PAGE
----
Möbius strip.
See also: Mobius strip



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After the German mathematician and discoverer of the Möbius strip August Ferdinand Möbius (1790-1868), + strip.


  • (UK) IPA(key): /ˈməʊ.biː.əs stɹɪp/


Möbius strip ‎(plural Möbius strips)

  1. (topology) A one-sided surface formed by identifying two opposite edges of a square in opposite senses.
  2. A narrow strip given a half twist and joined at the ends, forming a three-dimensional embedding of the above.
    • 2013 November 16, Patrick McGuinness, “Who's afraid of Marcel Proust?”, in The Daily Telegraph (Review)[1], page R20:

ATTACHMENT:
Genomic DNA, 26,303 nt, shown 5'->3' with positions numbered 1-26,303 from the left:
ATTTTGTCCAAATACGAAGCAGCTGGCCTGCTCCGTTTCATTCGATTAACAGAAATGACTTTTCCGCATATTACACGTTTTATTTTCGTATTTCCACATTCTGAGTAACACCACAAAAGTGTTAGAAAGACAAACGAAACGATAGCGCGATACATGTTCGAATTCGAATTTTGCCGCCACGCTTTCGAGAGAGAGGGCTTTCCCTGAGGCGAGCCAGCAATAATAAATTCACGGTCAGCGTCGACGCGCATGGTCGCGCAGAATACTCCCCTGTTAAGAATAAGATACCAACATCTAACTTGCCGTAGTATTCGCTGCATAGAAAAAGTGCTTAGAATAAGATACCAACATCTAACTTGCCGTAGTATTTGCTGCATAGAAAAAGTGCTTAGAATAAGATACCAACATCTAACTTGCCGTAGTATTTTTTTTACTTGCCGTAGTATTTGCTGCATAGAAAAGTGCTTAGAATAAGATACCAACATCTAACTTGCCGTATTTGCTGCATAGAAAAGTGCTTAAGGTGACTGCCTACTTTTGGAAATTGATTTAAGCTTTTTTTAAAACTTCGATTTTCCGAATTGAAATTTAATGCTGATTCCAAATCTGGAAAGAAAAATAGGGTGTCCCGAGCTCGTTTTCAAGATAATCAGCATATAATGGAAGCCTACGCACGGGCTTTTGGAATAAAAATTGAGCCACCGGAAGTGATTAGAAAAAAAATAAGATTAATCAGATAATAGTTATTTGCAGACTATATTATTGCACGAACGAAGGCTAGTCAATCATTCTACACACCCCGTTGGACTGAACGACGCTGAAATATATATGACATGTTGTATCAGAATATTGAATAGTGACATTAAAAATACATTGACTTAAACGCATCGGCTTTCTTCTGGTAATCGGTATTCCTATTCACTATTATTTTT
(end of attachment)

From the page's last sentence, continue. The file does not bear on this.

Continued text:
Proust's novel grew and deepened into over 3,000 pages of everything and nothing: a Möbius strip of profundity twisting into mundanity, mundanity twisting into profundity.


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